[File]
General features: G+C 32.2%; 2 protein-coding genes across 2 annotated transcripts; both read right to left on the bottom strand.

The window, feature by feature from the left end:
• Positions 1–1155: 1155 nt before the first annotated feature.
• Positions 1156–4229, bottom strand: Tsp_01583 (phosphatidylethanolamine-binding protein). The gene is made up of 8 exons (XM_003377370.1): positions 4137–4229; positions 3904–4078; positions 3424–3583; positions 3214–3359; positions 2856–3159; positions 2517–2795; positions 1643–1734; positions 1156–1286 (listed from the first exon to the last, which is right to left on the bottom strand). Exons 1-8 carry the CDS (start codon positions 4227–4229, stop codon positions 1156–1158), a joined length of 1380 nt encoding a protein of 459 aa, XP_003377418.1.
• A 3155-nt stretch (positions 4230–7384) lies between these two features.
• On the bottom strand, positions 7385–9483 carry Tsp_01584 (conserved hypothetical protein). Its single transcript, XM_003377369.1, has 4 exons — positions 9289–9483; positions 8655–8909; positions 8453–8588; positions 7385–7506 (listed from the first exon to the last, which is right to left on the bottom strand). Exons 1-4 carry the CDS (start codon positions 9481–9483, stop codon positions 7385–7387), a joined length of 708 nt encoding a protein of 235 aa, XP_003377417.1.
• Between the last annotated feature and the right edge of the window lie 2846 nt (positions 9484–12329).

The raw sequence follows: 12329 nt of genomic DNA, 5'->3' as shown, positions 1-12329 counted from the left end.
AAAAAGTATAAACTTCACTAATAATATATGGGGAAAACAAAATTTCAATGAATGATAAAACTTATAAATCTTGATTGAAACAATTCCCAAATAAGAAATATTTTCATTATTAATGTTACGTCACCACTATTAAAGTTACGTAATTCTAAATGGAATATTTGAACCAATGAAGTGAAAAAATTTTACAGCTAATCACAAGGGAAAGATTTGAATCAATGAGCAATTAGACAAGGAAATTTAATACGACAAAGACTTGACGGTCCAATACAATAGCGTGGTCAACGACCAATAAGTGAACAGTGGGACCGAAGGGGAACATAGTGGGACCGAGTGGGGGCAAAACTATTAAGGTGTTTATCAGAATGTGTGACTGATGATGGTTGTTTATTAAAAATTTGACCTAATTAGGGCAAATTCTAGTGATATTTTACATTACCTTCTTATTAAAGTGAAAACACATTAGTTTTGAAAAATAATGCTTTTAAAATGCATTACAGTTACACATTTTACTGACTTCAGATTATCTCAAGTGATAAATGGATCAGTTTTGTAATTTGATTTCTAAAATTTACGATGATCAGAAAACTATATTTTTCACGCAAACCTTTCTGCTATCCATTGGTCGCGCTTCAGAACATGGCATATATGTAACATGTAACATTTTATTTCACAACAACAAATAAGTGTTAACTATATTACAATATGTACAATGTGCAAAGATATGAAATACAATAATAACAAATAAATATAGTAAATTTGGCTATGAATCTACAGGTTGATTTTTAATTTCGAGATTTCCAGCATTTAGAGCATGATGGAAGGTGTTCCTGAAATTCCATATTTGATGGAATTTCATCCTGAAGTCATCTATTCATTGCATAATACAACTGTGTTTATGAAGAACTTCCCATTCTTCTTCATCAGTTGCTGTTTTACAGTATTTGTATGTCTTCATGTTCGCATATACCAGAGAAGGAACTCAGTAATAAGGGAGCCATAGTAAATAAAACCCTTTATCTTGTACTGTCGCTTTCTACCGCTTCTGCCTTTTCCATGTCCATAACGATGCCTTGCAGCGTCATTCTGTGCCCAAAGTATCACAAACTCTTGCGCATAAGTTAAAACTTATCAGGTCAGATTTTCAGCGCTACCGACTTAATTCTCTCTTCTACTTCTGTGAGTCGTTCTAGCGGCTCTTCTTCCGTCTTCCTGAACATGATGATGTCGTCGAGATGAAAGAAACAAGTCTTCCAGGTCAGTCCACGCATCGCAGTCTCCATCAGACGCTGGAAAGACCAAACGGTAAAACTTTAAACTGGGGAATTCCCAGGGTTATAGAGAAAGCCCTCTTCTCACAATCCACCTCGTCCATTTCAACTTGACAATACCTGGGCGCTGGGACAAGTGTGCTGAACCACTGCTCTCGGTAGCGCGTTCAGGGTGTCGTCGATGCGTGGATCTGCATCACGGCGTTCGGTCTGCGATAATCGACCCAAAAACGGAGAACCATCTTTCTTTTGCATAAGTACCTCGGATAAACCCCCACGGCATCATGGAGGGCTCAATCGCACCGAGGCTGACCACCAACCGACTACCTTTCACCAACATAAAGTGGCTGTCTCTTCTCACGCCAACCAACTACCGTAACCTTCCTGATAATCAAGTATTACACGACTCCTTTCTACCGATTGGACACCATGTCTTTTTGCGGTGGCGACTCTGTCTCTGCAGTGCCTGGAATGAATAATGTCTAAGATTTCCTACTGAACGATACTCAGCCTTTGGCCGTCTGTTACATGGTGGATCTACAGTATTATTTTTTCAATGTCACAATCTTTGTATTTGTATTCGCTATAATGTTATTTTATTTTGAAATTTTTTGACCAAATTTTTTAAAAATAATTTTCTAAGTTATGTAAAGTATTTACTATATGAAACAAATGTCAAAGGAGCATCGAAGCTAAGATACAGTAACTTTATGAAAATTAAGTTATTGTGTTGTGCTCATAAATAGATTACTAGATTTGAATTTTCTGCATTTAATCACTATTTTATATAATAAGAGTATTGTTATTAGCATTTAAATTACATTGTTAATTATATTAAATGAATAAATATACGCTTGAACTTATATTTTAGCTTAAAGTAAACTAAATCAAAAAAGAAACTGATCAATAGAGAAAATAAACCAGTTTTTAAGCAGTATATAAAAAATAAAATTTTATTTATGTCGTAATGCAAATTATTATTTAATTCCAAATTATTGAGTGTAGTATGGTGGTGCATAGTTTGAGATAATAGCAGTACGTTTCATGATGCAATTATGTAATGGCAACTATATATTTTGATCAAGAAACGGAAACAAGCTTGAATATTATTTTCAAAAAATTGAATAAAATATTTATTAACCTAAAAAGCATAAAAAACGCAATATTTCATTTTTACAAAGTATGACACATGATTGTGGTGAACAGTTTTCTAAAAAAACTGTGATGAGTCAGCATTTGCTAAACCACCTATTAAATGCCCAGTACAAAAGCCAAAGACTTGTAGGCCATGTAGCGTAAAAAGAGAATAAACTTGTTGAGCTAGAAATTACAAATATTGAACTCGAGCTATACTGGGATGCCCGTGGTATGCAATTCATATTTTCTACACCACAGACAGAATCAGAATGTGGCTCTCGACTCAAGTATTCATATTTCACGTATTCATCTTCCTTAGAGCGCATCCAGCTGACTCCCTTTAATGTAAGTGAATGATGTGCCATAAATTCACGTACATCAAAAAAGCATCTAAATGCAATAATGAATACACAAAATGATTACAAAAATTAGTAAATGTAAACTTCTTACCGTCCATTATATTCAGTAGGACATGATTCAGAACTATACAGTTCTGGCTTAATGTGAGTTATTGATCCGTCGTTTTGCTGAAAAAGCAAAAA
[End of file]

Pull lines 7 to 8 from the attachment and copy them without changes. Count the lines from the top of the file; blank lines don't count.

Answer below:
• Between the last annotated feature and the right edge of the window lie 2846 nt (positions 9484–12329).

The raw sequence follows: 12329 nt of genomic DNA, 5'->3' as shown, positions 1-12329 counted from the left end.